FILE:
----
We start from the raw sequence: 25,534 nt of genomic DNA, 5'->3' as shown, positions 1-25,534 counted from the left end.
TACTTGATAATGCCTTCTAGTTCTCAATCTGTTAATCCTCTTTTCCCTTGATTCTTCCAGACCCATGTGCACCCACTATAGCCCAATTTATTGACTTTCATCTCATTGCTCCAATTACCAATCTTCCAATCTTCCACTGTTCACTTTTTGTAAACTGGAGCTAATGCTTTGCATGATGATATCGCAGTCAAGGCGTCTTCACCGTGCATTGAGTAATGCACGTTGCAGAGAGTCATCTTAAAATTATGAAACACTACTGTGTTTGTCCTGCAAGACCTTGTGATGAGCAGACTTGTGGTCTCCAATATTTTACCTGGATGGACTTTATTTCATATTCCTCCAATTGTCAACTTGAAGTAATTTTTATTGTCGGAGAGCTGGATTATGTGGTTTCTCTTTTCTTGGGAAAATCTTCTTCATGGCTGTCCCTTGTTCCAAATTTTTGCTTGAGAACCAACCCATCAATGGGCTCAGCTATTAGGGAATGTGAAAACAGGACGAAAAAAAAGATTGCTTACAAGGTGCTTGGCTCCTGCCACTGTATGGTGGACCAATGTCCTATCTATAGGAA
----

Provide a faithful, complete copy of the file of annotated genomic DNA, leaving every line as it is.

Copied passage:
We start from the raw sequence: 25,534 nt of genomic DNA, 5'->3' as shown, positions 1-25,534 counted from the left end.
TACTTGATAATGCCTTCTAGTTCTCAATCTGTTAATCCTCTTTTCCCTTGATTCTTCCAGACCCATGTGCACCCACTATAGCCCAATTTATTGACTTTCATCTCATTGCTCCAATTACCAATCTTCCAATCTTCCACTGTTCACTTTTTGTAAACTGGAGCTAATGCTTTGCATGATGATATCGCAGTCAAGGCGTCTTCACCGTGCATTGAGTAATGCACGTTGCAGAGAGTCATCTTAAAATTATGAAACACTACTGTGTTTGTCCTGCAAGACCTTGTGATGAGCAGACTTGTGGTCTCCAATATTTTACCTGGATGGACTTTATTTCATATTCCTCCAATTGTCAACTTGAAGTAATTTTTATTGTCGGAGAGCTGGATTATGTGGTTTCTCTTTTCTTGGGAAAATCTTCTTCATGGCTGTCCCTTGTTCCAAATTTTTGCTTGAGAACCAACCCATCAATGGGCTCAGCTATTAGGGAATGTGAAAACAGGACGAAAAAAAAGATTGCTTACAAGGTGCTTGGCTCCTGCCACTGTATGGTGGACCAATGTCCTATCTATAGGAA